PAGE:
As part of work to redevelop the Baker Street parking lot into a unique mixed-use development, the City is completing archeological, environmental and geotechnical investigations. Historic reports on this work are available below, and we’ll add new reports as they are completed.
The triangular block that is the currently Baker Street municipal parking lot was the site of an all-faith cemetery from 1827-1853.The Public Burying Ground was established by the Canada Company in 1827, the year Guelph was founded. The site was used as a cemetery for 26 years. In 1853 the Town of Guelph passed a new bylaw banning human burials within town limits. The property continued to be owned by the Canada Company for another 24 years, until it was purchased by the City for use as a public park in 1879. When plans were made to move the remains from the old Public Burying Ground to a new cemetery (Woodlawn Memorial Park), family members moved some burials, but others remained.
Some headstones that were still in place in 1853, and were not moved to the new cemetery, were no longer standing or in place by 1879. This led to a situation of there being a number of unmarked graves when more remains were moved to a new cemetery in 1879, and therefore some were missed.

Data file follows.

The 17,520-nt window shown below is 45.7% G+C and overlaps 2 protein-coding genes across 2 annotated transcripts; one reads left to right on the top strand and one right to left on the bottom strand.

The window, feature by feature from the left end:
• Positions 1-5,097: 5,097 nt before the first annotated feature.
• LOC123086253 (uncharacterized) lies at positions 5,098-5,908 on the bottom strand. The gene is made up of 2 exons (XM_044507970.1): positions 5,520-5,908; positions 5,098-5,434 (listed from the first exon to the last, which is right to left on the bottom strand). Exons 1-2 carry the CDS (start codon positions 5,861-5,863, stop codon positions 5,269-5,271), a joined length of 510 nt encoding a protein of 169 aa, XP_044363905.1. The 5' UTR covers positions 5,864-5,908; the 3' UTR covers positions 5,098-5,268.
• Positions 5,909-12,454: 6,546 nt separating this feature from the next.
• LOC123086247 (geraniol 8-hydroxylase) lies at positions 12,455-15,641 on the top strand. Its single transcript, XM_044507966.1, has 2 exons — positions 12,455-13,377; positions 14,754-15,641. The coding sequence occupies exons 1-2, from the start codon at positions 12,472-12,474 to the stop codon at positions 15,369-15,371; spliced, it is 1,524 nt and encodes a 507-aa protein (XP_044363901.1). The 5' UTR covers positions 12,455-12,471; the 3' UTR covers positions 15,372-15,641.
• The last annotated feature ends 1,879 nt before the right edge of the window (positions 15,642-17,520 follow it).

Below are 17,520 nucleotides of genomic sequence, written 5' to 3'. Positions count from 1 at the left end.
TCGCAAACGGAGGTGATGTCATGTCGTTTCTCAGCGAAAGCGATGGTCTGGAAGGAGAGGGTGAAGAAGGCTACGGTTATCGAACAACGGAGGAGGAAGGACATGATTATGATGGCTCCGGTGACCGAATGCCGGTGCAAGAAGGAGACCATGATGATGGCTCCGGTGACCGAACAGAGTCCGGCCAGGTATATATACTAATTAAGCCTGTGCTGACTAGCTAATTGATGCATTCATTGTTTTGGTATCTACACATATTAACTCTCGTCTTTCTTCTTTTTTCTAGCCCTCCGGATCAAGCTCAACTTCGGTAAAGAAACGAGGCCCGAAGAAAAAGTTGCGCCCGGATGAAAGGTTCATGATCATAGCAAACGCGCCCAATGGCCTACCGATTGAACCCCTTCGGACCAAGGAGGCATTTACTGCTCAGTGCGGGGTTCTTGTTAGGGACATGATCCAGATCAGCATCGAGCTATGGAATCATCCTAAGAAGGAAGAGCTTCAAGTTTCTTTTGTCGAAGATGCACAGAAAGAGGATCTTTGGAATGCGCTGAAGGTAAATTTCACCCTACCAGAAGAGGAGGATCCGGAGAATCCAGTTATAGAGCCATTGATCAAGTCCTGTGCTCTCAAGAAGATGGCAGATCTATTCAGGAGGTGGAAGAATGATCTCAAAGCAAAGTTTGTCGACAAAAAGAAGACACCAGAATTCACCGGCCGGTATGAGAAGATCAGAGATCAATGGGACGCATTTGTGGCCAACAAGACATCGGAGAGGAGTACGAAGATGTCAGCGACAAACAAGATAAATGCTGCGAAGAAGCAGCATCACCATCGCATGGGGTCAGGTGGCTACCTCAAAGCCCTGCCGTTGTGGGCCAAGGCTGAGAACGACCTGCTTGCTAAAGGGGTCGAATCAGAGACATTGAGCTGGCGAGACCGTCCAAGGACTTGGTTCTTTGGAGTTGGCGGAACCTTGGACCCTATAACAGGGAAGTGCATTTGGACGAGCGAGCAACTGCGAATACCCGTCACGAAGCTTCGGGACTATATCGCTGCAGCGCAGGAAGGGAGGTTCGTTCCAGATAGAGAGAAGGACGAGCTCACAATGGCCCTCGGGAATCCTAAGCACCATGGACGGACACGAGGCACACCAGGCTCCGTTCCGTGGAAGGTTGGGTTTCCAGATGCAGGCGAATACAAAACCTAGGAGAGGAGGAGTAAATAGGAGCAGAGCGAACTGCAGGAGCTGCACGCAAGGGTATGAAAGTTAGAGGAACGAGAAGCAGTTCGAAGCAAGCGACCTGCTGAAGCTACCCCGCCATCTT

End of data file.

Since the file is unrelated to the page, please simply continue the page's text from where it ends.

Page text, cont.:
In order to ensure that development proceeds with a full environmental understanding of the site, the City is drilling boreholes to understand what type and quality of rock and soil is underground, and installing monitoring wells to assess shallow groundwater quality and movement.
This work will begin as the archaeological investigation clears the locations for this work.
The City is working with archeological experts to complete an initial site investigation. The City has worked with Guelph Police Services, the coroner’s office, Woodlawn Memorial Park, and the Ministry of Tourism, Culture and Sport, among others, to ensure that we have response plans and coordination in place should we find any remains or bone fragments.
To ensure that human remains are not be subjected to public display, and that they are treated with respect and dignity, the City does not take or share photographs of any remains found. The City requests that media and the public respect this as well.
Past discoveries of remains
In recent years, the City has discovered remains or bone fragments on this site three times. In each case, the City has worked with all appropriate parties including police, the coroner’s office, archeological experts and Provincial ministries, to further investigate the site, identify as much as possible about the remains/bone fragments, and relocate them with care and dignity.
- 2005: the City unearths the remains of one male, one female, nine infants, and 36 incomplete remains. The remains are reinterred at Woodlawn Memorial Park in 2008 in a special section devoted to these and future finds.
- 2010: a sinkhole on Baker Street reveals the remains of an infant which are reinterred at Woodlawn Memorial Park.
- 2016: City unearths bone fragments from underneath Baker Street while turning off water to the Baker Street parking attendant booths. The remains are reinterred at Woodlawn Memorial Park.